CHICAGO (CBS) — A Catch-22 is happening in Illinois for the working poor with mental illnesses: They’re not getting the help they need because they have jobs.
They are causalities of the state’s budget crisis, CBS 2’s Jim Williams reports.
In a difficult economy, Allen Hasselson is fortunate. He has a job in a grocery store.
But right now, that’s also a problem for Hasselson. Employment means he’s cannot get public aid.
He’s been going to The Independence Center in Waukegan. It’s a non-profit organization that helps people like Hasselson with mental illnesses.
“It’s a place to come whenever you have any kind of problem. They have an excellent staff here,” said Hasselson.
The state of Illinois has slashed hundreds of thousands of dollars in grants to the Independence Center and many other places that serve the mentally ill.
As a result, there’s little money to cover those who don’t have Medicaid.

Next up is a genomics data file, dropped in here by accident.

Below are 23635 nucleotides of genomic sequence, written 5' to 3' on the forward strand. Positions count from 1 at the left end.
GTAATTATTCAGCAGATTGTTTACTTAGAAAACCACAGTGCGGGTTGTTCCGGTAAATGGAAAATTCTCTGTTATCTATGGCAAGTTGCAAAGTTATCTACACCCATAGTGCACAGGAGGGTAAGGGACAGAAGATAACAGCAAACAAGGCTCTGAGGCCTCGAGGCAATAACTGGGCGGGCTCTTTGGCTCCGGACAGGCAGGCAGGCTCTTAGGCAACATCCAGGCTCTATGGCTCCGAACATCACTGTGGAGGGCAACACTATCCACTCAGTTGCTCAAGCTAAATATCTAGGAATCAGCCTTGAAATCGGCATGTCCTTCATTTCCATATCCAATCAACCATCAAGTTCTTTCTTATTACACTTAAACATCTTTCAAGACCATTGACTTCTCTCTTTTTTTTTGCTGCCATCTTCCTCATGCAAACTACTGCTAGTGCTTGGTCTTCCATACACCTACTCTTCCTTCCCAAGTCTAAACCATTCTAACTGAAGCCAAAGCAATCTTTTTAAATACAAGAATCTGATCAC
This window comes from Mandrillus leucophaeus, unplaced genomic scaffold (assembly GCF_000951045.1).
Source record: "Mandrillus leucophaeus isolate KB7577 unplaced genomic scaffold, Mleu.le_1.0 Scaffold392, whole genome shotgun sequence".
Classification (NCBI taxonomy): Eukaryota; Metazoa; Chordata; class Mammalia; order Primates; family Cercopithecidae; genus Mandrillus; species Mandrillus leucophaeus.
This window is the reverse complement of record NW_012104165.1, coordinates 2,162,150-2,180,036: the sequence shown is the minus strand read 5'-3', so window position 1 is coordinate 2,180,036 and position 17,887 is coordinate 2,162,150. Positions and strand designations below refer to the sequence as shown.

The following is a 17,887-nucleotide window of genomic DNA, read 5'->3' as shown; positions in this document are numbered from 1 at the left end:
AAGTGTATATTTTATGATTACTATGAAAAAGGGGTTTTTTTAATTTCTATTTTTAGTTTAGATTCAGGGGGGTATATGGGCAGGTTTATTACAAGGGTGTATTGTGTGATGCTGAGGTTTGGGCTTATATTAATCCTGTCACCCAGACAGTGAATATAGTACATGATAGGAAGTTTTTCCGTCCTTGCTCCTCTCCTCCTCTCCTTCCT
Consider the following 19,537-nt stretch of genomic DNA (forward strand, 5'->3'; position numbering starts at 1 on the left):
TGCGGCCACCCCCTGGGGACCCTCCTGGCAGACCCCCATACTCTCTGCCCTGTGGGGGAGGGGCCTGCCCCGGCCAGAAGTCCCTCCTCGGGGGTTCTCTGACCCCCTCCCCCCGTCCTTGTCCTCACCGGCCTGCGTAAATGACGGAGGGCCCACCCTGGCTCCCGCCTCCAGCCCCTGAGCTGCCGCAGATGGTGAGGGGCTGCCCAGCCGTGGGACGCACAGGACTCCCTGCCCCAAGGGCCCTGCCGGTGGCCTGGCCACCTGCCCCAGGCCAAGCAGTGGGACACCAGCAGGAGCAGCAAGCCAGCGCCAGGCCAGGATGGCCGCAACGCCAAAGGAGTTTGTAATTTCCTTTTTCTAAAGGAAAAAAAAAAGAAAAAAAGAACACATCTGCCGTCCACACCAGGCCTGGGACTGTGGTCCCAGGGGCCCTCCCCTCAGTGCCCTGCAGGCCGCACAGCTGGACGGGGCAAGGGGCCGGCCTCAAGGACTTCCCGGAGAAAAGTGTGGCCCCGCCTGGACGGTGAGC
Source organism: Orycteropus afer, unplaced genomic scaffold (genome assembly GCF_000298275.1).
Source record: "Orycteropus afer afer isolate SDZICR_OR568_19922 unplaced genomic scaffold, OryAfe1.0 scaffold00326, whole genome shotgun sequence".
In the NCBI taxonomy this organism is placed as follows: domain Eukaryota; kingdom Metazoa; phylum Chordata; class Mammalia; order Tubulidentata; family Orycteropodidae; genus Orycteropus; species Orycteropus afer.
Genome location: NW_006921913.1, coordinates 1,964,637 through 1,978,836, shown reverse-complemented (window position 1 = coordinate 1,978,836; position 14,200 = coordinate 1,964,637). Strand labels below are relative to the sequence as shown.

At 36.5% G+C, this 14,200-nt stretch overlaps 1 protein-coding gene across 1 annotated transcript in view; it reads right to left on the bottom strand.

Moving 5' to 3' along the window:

Hasselson described his greatest fear: “I don’t want to spend time in the hospital again. The center has helped keep me out of the hospital.”
Advocates for people with mental illnesses say the government is being short-sighted by not fully funding places like the Independence Center.
What’s at stake for them if they don’t get the services they need?
“Their housing, their ability to stay in the community,” said Lisa Johnson, the center’s executive director. “A lot of more people will be hospitalized more than they were in the past, which is a great cost to everyone in Illinois.”
Hospital stays for the working poor are often more expensive, Johnson said, than the preventive care people receive at the Independence Center.
“Our goal is to work with people to keep them out of crisis, keep them out of hospitals, keep them out of the prisons,” Johnson said. “There’s a great risk of people trying to hurt themselves, trying to hurt others when they’re not treated.”
The Independence Center offers individual and group counseling and encourages its members to take their medication.
Johnson said even people with Medicaid are not receiving the level of mental health services they had in past years.